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World J Gastroenterol. Apr 21, 2021; 27(15): 1553-1562
Published online Apr 21, 2021. doi: 10.3748/wjg.v27.i15.1553
Diagnostic approach to faecal incontinence: What test and when to perform?
Wisam Sbeit, Tawfik Khoury, Amir Mari
Wisam Sbeit, Tawfik Khoury, Department of Gastroenterology, Galilee Medical Center, Naharia 2210001, Faculty of Medicine in the Galilee, Bar-Ilan University, Safed, Israel
Amir Mari, Gastroenterology and Endoscopy Unit, The Nazareth Hospital, EMMS, Nazareth 464000, Faculty of Medicine in the Galilee, Bar-Ilan University, Safed, Israel
ORCID number: Wisam Sbeit (0000-0002-0921-4676); Tawfik Khoury (0000-0001-6699-8625); Amir Mari (0000-0002-6828-4738).
Author contributions: Sbeit W and Mari A contributed to the concept and design; All authors contributed to data collection and analyses; Sbeit W and Mari A wrote the first manuscript draft; Khoury T prepared the figures; All authors contributed to final writing of the manuscript and approved the final version to be published.
Conflict-of-interest statement: The authors declare no conflict of interest regarding this manuscript.
Open-Access: This article is an open-access article that was selected by an in-house editor and fully peer-reviewed by external reviewers. It is distributed in accordance with the Creative Commons Attribution NonCommercial (CC BY-NC 4.0) license, which permits others to distribute, remix, adapt, build upon this work non-commercially, and license their derivative works on different terms, provided the original work is properly cited and the use is non-commercial. See:
Corresponding author: Tawfik Khoury, MD, Doctor, Lecturer, Senior Researcher, Department of Gastroenterology, Galilee Medical Center, Faculty of Medicine in the Galilee, Bar-Ilan University, Safed, POB 12000, Naharia 2210001, Israel.
Received: December 7, 2020
Peer-review started: December 7, 2020
First decision: December 31, 2020
Revised: January 1, 2021
Accepted: March 17, 2021
Article in press: March 17, 2021
Published online: April 21, 2021


Faecal incontinence (FI) is a debilitating common end result of several diseases affecting the quality of life and leading to patient disability, morbidity, and increased societal burden. Given the various causes of FI, it is important to assess and identify the underlying pathomechanisms. Several investigatory tools are available including high-resolution anorectal manometry, transrectal ultrasound, magnetic resonance imaging, and electromyography. This review article provides an overview on the causes and pathophysiology of FI and the author’s perspective of the stepwise investigation of patients with FI based on the available literature. Overall, high-resolution anorectal manometry should be the first investigatory tool for FI, followed by either transrectal ultrasound or magnetic resonance imaging for anal internal sphincter and external anal sphincter injury, respectively.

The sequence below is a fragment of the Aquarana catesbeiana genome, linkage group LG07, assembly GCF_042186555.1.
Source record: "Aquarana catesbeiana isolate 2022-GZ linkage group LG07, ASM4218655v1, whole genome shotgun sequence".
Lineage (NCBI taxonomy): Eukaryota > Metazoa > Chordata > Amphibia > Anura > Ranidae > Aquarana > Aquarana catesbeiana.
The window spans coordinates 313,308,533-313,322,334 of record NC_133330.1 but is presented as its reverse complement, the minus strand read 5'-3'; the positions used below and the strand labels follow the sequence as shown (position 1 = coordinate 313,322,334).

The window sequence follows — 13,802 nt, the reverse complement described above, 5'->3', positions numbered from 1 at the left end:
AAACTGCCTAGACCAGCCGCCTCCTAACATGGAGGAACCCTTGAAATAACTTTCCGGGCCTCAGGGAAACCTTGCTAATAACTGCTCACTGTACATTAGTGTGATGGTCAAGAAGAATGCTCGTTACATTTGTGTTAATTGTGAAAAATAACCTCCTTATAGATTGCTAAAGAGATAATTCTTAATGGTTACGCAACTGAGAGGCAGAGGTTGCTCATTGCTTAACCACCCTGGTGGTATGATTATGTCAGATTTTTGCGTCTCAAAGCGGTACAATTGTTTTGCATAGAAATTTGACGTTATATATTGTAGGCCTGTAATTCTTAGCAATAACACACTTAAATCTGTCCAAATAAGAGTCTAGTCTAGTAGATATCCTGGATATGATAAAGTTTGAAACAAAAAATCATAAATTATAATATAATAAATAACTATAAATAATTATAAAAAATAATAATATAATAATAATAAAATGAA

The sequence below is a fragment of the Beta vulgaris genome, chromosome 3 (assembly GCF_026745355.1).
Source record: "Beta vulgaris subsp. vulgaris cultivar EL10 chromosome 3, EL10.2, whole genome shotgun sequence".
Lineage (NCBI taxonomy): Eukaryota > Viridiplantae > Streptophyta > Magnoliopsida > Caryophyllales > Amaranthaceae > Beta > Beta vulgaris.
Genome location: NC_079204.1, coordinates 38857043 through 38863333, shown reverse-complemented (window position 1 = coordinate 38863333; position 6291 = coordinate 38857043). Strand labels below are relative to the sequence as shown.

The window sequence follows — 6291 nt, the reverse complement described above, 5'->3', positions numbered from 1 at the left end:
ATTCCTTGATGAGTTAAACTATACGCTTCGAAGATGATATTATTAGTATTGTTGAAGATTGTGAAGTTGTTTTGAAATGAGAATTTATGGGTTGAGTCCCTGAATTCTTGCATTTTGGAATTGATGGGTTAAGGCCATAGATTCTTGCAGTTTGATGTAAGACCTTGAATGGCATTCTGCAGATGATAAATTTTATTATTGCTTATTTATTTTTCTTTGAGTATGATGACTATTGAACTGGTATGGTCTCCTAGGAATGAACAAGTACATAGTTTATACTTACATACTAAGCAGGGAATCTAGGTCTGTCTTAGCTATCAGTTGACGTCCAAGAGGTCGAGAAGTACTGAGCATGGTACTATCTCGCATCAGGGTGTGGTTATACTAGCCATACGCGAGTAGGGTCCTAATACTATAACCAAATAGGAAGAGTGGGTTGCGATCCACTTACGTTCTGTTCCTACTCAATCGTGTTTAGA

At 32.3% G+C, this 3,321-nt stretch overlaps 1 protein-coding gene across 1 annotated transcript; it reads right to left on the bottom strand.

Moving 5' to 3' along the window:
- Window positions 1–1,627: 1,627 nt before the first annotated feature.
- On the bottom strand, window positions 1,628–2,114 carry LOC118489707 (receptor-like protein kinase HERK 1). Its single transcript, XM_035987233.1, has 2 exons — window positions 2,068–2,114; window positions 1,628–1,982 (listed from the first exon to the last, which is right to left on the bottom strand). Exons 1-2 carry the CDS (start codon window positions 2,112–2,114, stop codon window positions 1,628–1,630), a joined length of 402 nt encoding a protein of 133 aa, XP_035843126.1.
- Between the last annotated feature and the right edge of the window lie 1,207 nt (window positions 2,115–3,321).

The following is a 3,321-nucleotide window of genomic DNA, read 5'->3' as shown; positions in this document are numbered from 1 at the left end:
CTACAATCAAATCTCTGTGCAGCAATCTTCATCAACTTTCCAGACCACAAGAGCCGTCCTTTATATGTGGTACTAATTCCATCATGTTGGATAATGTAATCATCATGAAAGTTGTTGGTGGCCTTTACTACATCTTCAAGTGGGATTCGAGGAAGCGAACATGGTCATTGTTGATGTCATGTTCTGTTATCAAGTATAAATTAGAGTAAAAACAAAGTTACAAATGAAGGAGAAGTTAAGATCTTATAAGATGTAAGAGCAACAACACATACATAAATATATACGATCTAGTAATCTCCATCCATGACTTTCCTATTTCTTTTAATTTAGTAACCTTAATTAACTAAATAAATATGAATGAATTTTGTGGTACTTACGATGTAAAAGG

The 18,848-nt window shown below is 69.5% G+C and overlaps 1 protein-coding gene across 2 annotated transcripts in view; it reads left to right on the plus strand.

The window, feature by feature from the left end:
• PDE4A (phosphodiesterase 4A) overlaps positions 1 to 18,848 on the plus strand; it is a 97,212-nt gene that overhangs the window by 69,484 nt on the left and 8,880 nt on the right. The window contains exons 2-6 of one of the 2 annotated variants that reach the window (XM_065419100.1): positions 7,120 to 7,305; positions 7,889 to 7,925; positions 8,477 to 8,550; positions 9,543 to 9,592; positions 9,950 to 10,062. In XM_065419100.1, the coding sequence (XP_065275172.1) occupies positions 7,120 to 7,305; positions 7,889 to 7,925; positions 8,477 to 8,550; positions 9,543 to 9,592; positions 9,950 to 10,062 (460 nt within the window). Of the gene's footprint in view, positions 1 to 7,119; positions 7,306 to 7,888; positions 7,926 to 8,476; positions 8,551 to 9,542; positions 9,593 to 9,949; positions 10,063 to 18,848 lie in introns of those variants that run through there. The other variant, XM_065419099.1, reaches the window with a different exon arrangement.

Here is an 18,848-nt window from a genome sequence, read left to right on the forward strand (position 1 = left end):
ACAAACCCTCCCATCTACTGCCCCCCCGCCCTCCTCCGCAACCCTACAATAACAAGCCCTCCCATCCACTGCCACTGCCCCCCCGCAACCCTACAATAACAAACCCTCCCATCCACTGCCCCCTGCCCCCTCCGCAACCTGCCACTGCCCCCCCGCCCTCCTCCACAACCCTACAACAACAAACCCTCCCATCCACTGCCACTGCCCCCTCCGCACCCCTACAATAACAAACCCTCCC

Key Words: Incontinence, Manometry, Ultrasound, Rectal, Magnetic resonance imaging, Faecal

Core Tip: Faecal incontinence (FI) is a debilitating symptom, which causes severe disability that deeply affect patients’ quality of life. Given the various causes of FI, it is important for clinicians to recognize the available diagnostic investigatory tools and be familiar with the clinical approach for FI. Herein, we provide a concise overview of FI and recommend a stepwise algorithm for FI investigation.


Faecal incontinence (FI) is defined as the recurrent involuntary passage of rectal contents (solid or liquid stool) through the anal canal, and the inability to delay evacuation until socially convenient. Crucial factors to consider when defining FI include the duration of symptoms for at least 1 mo and age of onset of at least 4 years with previously attained control[1-3]. FI is considered to be a prevalent disorder with a considerable economic burden, but due to embarrassment, it is generally underreported; hence, its true prevalence is challenging to assess[4]. The prevalence of FI in the adult population of the United States is estimated to be 0.8%-6.2%[5]. The prevalence of FI increases with age from approximately 3% in the age group of 20 to 29 years to 16% in people aged ≥ 70 years[6]. A systematic review by Sharma et al[7] of over 30 studies estimated a prevalence of 1.4% to 19.5%. This discrepancy was clarified by variance in data collection methods applied and FI definition. Unsurprisingly, lower rates of FI were reported in personal interviews compared with anonymous questionnaires. The prevalence of FI is similar in both males and females, while the pathogenesis is often dissimilar between sexes.